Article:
Helen Gurley Brown, Sex and the Single Girl – This book was fundamental in understanding the joy and pleasure of being a single woman. I learned so much from Helen regarding all of the perks that you can enjoy before saying “I do”. I got to reconnect with some of those delights when I divorced! Despite this book being published 60(!) years ago, so many of the tips are still relevant today. It’s still a fun read!
Shelley Branch and Sue Calloway, What Would Jackie Do? – I love all things Jacqueline Kennedy Onassis, and this book was a fabulous addition to my Jackie book collection. What Would Jackie Do is a combination of self help, biography, and etiquette lessons all in one. I often refer to this book when I need to recall how to make the perfect alfredo sauce from scratch, or how to approach my interior decorating budget, and even what I should do to enhance my career. Yes, it covers all of these topics and more. Fabulous read – highly recommended (naturally)!
Dr Henriette Anne Klauser, Write It Down Make It Happen – I won’t rewrite my review of this book, because I’ve already talked about it here, here, and here. I come back to this book again and again because every time I read it and try some of the writing exercises mentioned, my life shifts in significant ways.
Here is my video reviewing the books mentioned above:
What books have changed your life? I’d love to hear about them in the comments below.
As i reflect back on the month of July, I feel so much pride. I made PROGRESS with my writing, and my books are inching closer to completion. I love it!
I did some more editing to my main work-in-progress (WIP), and set a launch date of November 1st. I’m really excited, since that book has been my passion project – the one I’ve been most protective of – for months now. As the release date draws closer, I will share more details and, of course, there will be some sort of giveaway to celebrate the launch!
Now, I’ve promised, multiple times, not to start any new works. I was determined to focus on completing projects before starting new ones. I’m so proud that I kept my word to myself: I didn’t start any new works. However, I did, on a whim, compile several WIPs that were loosely related as far as subject matter goes. Imagine my surprise when I discovered that I had enough material and structure to create the book I’d always envisioned that I would write! Now I’m fleshing out my ideas and doing some additional research on a few things. This is so exciting, and it’s using so much content that I’ve already written!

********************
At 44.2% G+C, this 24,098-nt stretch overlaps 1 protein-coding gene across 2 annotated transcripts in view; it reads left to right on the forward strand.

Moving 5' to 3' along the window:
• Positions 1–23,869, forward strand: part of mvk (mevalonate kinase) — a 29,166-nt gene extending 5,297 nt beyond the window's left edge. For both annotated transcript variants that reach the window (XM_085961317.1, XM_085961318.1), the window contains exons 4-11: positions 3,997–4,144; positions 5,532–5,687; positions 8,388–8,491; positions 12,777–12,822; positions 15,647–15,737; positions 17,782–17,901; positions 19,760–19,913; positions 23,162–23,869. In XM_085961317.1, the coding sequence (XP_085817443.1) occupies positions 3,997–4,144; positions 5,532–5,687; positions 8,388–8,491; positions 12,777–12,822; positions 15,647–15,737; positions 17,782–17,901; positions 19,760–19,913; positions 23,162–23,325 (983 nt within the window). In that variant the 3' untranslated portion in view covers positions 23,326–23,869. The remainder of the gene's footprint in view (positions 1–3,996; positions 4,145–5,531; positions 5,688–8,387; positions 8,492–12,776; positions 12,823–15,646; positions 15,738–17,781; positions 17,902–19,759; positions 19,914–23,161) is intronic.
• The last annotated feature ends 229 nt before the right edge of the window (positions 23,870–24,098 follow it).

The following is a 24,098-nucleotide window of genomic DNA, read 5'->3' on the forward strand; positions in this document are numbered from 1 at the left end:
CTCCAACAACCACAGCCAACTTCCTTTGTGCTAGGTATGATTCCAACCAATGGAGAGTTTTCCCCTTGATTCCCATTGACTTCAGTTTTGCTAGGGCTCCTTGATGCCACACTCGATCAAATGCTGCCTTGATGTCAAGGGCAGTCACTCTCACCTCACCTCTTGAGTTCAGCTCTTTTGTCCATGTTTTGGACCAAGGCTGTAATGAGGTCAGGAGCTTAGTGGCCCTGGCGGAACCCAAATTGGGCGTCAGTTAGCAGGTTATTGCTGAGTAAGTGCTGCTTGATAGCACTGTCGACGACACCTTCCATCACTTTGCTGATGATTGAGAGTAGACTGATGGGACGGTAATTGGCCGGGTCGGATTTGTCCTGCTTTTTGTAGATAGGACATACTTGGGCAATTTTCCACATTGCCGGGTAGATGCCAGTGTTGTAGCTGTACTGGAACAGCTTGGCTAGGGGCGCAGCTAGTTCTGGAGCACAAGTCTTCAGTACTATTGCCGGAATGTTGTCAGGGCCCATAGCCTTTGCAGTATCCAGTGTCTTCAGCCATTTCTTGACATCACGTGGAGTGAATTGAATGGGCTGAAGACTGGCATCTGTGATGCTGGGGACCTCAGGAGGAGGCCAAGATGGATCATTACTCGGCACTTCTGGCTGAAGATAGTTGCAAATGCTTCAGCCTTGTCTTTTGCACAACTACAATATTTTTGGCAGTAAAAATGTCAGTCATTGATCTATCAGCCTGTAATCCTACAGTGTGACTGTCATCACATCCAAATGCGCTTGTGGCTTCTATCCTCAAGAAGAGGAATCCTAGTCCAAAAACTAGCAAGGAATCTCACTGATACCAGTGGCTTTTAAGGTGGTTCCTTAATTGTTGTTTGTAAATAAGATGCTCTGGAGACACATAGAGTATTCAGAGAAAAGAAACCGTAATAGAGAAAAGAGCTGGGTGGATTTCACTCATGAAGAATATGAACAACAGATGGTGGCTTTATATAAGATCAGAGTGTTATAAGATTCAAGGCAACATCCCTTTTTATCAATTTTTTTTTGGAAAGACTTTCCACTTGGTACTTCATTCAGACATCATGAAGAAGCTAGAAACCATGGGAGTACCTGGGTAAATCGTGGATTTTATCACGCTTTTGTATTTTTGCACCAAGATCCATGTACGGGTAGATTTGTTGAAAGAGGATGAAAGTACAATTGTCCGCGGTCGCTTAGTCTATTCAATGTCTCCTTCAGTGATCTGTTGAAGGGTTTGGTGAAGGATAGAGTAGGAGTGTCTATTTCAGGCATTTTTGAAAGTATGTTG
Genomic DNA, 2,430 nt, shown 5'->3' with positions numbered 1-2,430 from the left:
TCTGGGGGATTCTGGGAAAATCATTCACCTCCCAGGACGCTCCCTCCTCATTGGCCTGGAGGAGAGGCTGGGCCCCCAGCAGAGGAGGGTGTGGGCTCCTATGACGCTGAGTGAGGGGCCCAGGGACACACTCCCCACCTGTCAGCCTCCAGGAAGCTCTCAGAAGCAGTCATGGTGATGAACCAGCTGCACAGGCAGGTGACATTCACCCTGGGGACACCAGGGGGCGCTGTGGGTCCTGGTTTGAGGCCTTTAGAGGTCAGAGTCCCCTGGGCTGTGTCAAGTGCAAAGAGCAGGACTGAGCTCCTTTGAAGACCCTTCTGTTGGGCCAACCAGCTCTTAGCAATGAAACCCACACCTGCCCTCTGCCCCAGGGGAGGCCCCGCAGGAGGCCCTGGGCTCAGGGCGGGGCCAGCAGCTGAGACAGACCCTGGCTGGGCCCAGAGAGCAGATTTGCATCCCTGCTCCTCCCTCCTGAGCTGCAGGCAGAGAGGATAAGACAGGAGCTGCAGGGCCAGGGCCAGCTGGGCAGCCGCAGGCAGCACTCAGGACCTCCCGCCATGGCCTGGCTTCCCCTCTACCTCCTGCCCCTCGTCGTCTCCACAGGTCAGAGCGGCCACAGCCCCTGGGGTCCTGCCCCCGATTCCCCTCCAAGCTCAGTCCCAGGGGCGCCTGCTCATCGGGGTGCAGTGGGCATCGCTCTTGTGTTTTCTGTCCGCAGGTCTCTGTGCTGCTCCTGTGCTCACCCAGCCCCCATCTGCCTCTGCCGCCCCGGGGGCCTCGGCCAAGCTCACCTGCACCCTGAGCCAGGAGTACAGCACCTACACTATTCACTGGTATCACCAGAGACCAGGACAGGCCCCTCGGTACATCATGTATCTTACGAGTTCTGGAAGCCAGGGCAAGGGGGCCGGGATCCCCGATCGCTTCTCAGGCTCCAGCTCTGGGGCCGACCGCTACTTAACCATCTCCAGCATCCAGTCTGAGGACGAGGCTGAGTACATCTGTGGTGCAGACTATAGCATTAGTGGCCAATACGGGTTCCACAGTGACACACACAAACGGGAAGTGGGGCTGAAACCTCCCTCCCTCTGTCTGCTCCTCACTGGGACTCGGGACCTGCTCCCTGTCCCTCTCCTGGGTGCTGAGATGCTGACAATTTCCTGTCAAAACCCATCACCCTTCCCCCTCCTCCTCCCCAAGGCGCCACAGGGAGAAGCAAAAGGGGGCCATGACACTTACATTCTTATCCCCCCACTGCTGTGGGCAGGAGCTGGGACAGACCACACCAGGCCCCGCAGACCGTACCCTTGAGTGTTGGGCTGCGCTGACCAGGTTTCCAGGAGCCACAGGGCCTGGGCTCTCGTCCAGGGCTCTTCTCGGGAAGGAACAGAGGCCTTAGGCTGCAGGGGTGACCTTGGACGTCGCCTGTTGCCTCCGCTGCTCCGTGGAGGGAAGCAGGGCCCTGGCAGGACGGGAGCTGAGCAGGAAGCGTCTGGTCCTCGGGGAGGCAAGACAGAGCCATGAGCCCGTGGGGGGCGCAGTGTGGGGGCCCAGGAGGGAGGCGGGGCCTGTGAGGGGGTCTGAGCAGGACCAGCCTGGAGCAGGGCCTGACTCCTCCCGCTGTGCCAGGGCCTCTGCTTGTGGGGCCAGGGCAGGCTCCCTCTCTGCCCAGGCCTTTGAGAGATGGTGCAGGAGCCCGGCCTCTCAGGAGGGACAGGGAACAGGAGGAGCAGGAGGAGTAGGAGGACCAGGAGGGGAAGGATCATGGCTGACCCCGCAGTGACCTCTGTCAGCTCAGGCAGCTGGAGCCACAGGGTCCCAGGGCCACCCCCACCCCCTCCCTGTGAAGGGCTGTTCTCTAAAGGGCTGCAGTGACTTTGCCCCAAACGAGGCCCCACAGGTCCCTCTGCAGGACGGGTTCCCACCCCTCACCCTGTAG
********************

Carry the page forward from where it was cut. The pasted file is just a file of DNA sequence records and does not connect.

Those are my writing updates for July. If you’re a fellow writer, what are you working on in August? I’d love to hear about it!
Initially, I planned to take a couple of hardcover and paperback books with me on vacation. However, my space was at a premium, and I wasn’t able to take any physical books with me. Fortunately, I have the Kindle app on my phone, so I had a way to access a library (my digital library, that is).
Now, I did a whole YouTube video with my hardcover and paperback books that were *supposed* to go on vacay with me. Here’s that video:
I’m glad that I chose to read some of my ebooks while I was away, since I tend to prefer paperback and hardcover while I’m at home. Being able to read anywhere I have my phone or laptop was a blessing, and these two books were instrumental in me defining several things I could do right now to uplevel my health (which is why I’ll be reviewing both of them in the weeks to come).
That’s all for my travel reading list! What do you all like to read while traveling or even during your staycations? I’d love to hear about it in the comments below!
It’s time for another writing accomplishment update! I have some good news and some not so good news (nothing life-changing or devastating, just a little disappointing) about my writing practice. Let’s dive in!
The good news is, I worked on my book in the month of March, and, as of the time of this post, I’ve edited more than 70% of it! If I’m diligent, I can be done with this first round of edits by mid-May. Then I can put the book down fora bit, then come back to it for Round 2 of my edits. I am so happy to see some progress on this work!
The not so good news comes down to two things: firstly, the amount of time I spent editing in March, and secondly, the gaps that need to be addressed in the story. I did my last edit on March 14, because my life suddenly got much busier (if you saw my Monday post, you’ll hear part of what was happening in my world). So, while I understand why I spent less time editing, I was still a little disappointed that I lost some of that precious editing time. The disappointment has passed (thankfully) but I learned a valuable lesson: even a few minutes of work on my book every day will feel better than thinking I’ve lost a block of time.
The second point refers to something that isn’t great for my editing timeline but a fantastic “find” when it comes to the story. I uncovered multiple “gaps” in the story that need to be addressed either directly or indirectly. I’m thankful for the editing process, which helps me to see where my story can be improved, but I know that this adds quite a bit of time to my timeline (hence the mid-May completed editing goal). I’m okay with that, since the discovery of these gaps will help make my story much smoother and cohesive.
That’s my writing updates for the month, and I’m looking forward to seeing how this all comes together in the next few weeks (mid-May will be here before you know it!) Take care friends, and I’ll talk to you all soon!